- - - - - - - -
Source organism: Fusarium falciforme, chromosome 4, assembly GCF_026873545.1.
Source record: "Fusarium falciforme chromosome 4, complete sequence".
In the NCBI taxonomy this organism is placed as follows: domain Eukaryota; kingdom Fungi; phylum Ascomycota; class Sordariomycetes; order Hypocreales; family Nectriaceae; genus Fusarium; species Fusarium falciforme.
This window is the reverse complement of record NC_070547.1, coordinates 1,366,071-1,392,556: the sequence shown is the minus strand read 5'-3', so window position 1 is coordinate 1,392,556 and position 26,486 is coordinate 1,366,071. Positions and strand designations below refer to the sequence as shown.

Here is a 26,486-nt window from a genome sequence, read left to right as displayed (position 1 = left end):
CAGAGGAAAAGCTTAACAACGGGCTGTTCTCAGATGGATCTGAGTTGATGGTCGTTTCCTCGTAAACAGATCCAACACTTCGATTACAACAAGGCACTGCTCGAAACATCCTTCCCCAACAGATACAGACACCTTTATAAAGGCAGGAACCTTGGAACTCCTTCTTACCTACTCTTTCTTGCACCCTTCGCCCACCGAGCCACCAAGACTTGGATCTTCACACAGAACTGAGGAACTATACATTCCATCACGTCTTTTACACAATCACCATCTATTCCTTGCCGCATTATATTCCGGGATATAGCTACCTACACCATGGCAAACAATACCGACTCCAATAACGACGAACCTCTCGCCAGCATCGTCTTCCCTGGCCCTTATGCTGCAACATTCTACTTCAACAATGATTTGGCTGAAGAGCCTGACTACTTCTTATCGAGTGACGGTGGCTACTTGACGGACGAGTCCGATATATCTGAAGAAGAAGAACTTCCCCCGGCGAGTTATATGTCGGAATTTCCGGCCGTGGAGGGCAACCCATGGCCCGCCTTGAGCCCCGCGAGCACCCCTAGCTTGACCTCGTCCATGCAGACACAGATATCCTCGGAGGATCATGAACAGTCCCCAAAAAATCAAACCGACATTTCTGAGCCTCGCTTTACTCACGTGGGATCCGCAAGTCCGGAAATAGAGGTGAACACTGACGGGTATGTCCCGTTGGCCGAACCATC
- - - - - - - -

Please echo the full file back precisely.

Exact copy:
Source organism: Fusarium falciforme, chromosome 4, assembly GCF_026873545.1.
Source record: "Fusarium falciforme chromosome 4, complete sequence".
In the NCBI taxonomy this organism is placed as follows: domain Eukaryota; kingdom Fungi; phylum Ascomycota; class Sordariomycetes; order Hypocreales; family Nectriaceae; genus Fusarium; species Fusarium falciforme.
This window is the reverse complement of record NC_070547.1, coordinates 1,366,071-1,392,556: the sequence shown is the minus strand read 5'-3', so window position 1 is coordinate 1,392,556 and position 26,486 is coordinate 1,366,071. Positions and strand designations below refer to the sequence as shown.

Here is a 26,486-nt window from a genome sequence, read left to right as displayed (position 1 = left end):
CAGAGGAAAAGCTTAACAACGGGCTGTTCTCAGATGGATCTGAGTTGATGGTCGTTTCCTCGTAAACAGATCCAACACTTCGATTACAACAAGGCACTGCTCGAAACATCCTTCCCCAACAGATACAGACACCTTTATAAAGGCAGGAACCTTGGAACTCCTTCTTACCTACTCTTTCTTGCACCCTTCGCCCACCGAGCCACCAAGACTTGGATCTTCACACAGAACTGAGGAACTATACATTCCATCACGTCTTTTACACAATCACCATCTATTCCTTGCCGCATTATATTCCGGGATATAGCTACCTACACCATGGCAAACAATACCGACTCCAATAACGACGAACCTCTCGCCAGCATCGTCTTCCCTGGCCCTTATGCTGCAACATTCTACTTCAACAATGATTTGGCTGAAGAGCCTGACTACTTCTTATCGAGTGACGGTGGCTACTTGACGGACGAGTCCGATATATCTGAAGAAGAAGAACTTCCCCCGGCGAGTTATATGTCGGAATTTCCGGCCGTGGAGGGCAACCCATGGCCCGCCTTGAGCCCCGCGAGCACCCCTAGCTTGACCTCGTCCATGCAGACACAGATATCCTCGGAGGATCATGAACAGTCCCCAAAAAATCAAACCGACATTTCTGAGCCTCGCTTTACTCACGTGGGATCCGCAAGTCCGGAAATAGAGGTGAACACTGACGGGTATGTCCCGTTGGCCGAACCATC